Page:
The main reason for varying the shutter speed is to freeze or blur motion. If something is moving quikly and you want to make it sharp you will need a faster shutter speed. If you want to blur some motion, you will need to use a slower shutter speed. You need to be careful, though, because if you choose a shutter speed that's too slow you won't be able to hold the camera still enough and your whole picture will be blurred.
Shutter speed is usually measured in fractions of a second - e.g. 1/30 - but for night-time shots and special effects you might need to go into whole seconds.
As a rough rule of thumb, you will find it difficult to hold the camera still enough if the shutter speed is less than the focal length of the lens. For example, if you are using a 50mm lens, you should generally choose a shutter speed of 1/50s or faster. If you need a slower shutter speed, you can always use a tripod to hold the camera still.
Running water is a particularly tricky thing to photograph - do you make it blurred so that it looks like it's flowing, or do you use a fast shutter speed to freeze it and make it look like motionless glass? Have a look at the example below to see the effect of changing the shutter speed on a picture of a fountain. Click the speeds below the picture to change the picture (unfortunately the pictures aren't all framed in exactly the same way - I didn't have a tripod with me, and the fountain is in Valencia so I can't pop back!).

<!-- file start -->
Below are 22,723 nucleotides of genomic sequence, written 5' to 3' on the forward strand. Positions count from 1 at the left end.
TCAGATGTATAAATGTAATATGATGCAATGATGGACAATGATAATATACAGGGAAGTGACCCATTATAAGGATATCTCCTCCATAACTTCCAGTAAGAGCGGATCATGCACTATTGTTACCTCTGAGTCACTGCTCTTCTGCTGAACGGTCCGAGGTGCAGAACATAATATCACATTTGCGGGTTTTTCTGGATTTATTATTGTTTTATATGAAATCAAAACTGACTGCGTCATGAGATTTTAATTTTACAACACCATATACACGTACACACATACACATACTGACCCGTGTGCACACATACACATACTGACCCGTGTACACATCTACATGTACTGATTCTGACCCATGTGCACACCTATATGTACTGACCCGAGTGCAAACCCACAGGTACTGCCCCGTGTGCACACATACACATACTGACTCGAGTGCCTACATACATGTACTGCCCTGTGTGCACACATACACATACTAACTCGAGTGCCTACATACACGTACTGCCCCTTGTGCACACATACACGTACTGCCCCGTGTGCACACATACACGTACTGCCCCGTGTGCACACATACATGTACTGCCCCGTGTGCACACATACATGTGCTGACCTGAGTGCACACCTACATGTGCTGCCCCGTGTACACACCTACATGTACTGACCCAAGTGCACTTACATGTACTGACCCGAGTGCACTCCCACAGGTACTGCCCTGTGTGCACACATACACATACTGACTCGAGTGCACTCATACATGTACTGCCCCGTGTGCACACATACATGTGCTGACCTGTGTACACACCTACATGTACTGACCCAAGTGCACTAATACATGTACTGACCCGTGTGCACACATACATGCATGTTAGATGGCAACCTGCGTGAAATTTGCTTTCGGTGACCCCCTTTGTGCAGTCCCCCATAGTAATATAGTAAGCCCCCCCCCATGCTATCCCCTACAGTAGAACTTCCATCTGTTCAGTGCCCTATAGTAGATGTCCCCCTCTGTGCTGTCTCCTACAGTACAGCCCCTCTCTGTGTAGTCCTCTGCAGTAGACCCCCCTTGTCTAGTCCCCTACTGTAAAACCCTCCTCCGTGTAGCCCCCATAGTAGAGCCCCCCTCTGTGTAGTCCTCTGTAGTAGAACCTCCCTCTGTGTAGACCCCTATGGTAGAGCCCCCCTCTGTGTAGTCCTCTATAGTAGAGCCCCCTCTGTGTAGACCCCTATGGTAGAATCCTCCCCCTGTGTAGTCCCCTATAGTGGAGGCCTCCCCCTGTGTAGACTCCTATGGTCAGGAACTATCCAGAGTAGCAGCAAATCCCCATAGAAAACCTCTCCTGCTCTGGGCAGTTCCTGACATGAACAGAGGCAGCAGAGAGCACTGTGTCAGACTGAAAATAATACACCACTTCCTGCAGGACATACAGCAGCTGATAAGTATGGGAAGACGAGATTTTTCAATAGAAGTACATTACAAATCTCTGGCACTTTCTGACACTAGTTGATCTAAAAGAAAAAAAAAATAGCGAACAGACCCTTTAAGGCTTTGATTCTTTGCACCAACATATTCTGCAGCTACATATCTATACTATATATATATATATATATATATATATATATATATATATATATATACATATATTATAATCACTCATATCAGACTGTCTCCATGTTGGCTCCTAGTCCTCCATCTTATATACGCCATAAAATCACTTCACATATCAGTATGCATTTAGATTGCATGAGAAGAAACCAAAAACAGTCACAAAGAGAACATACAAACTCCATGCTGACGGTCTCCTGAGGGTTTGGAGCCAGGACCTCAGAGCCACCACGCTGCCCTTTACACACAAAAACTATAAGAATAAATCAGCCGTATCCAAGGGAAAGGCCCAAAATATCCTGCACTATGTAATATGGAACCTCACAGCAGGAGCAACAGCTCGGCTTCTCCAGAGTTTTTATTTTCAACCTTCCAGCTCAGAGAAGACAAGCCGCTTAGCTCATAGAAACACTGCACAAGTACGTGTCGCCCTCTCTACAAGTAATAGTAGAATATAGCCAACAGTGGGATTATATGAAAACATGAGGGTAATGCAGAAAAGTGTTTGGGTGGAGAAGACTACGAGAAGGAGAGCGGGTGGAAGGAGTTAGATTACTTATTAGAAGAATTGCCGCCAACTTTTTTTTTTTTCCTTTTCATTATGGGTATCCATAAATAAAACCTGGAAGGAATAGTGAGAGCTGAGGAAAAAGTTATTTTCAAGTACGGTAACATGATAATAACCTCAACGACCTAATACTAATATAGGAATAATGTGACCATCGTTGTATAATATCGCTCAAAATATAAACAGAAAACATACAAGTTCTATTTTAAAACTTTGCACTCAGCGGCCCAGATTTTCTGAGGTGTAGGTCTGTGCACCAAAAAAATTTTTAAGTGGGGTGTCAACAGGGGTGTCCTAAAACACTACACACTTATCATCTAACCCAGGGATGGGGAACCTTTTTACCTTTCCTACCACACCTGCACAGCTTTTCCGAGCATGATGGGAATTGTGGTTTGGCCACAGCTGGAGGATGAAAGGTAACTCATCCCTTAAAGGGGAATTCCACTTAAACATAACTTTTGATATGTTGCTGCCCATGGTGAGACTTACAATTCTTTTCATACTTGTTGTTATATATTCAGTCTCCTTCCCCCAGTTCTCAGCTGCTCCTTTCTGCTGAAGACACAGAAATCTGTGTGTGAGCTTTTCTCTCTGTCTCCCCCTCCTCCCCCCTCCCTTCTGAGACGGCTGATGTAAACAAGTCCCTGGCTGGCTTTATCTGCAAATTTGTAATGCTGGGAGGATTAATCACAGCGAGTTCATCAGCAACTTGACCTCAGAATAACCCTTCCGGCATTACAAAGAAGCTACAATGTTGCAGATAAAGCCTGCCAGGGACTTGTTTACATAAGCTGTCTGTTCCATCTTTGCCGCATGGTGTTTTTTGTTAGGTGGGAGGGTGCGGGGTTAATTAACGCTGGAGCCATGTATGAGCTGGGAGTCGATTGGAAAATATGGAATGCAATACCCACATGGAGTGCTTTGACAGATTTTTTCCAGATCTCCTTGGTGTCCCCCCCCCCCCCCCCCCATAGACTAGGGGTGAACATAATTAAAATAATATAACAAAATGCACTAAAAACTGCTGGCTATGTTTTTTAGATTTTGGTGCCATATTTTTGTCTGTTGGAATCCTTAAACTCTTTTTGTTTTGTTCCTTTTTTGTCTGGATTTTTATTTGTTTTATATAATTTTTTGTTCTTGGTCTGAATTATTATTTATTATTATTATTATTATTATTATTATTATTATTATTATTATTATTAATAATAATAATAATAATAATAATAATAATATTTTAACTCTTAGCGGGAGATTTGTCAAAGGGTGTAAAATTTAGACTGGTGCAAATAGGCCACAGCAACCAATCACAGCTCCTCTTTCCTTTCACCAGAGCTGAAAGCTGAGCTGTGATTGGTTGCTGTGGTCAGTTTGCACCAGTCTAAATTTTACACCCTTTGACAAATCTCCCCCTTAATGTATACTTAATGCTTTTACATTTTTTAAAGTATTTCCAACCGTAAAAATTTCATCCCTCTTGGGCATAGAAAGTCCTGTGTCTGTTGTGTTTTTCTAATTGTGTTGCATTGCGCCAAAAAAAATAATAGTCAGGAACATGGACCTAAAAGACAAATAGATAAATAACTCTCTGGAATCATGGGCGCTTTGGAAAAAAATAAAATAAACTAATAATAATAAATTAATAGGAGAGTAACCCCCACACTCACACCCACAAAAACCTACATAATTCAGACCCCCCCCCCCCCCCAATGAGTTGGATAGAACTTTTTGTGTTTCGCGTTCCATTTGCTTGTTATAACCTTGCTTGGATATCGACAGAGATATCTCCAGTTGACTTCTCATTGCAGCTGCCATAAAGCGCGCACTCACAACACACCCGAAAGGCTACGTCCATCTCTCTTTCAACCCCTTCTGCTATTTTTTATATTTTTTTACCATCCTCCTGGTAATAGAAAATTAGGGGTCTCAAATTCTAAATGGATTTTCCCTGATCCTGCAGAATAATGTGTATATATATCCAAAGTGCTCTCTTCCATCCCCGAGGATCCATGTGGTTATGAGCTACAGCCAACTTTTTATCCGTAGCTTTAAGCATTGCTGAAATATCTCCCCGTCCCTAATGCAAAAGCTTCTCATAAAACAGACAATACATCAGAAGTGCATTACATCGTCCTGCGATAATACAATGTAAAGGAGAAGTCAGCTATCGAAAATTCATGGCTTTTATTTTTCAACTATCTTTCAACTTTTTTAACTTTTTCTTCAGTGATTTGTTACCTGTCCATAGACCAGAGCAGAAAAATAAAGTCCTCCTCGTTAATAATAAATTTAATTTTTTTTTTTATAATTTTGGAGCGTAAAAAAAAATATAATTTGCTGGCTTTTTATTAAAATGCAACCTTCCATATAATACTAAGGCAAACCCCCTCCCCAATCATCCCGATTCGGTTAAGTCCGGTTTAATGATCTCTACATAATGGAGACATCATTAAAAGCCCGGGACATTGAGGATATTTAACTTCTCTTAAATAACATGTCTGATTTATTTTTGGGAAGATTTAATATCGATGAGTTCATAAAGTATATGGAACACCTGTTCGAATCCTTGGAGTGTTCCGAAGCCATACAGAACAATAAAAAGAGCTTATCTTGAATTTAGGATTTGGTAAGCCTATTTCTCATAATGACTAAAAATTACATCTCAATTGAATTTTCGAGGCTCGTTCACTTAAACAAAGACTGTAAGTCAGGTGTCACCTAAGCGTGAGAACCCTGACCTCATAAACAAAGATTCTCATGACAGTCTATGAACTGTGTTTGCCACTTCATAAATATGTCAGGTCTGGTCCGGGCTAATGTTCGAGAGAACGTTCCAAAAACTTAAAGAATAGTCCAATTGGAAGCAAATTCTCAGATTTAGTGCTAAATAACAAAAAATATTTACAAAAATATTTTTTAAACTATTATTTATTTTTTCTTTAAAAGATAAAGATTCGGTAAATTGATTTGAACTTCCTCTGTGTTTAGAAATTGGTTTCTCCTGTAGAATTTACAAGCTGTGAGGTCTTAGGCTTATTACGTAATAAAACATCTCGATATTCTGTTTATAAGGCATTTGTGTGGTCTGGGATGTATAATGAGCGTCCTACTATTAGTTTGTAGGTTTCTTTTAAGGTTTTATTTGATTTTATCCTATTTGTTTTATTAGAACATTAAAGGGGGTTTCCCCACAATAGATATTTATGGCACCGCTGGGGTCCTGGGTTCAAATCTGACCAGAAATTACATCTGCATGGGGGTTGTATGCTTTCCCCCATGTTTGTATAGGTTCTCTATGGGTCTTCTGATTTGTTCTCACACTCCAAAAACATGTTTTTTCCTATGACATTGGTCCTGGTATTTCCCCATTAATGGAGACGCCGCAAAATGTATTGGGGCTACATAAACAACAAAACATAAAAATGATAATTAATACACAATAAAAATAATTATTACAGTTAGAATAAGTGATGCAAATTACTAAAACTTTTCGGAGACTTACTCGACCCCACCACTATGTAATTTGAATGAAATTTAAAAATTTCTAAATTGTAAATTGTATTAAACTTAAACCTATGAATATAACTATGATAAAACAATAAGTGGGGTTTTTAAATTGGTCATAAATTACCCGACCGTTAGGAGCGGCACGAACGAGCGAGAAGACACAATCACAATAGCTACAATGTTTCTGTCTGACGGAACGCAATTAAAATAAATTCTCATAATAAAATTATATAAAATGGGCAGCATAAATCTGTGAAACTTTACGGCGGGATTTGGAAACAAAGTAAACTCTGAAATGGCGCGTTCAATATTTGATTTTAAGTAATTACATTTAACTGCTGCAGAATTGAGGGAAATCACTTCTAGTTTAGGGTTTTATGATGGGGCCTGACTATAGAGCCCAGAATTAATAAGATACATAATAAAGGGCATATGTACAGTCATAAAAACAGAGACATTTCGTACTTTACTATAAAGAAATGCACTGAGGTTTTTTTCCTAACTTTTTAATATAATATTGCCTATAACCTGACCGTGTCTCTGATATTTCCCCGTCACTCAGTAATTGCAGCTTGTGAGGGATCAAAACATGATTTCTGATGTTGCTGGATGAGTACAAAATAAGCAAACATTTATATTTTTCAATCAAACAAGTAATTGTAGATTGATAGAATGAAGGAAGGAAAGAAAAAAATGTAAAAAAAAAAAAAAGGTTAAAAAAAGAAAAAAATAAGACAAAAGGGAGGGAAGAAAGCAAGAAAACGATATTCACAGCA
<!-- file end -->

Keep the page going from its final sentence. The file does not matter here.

Sometimes you might want to blur motion for artistic effect, for example so that traffic leaves a trail of light at night, or fireworks leave a trail in the sky, or so it's obvious that the object is moving and to give it a sense of speed.
If objects are very blurred they also start to become translucent and less distracting. In the picture below I think a sharp, motionless car would detract more from the rest of the picture. The shutter speed is 1/6s - I would have gone slower still, but I didn't have a tripod with me and had to rely on leaning on a lamp-post to keep the camera still.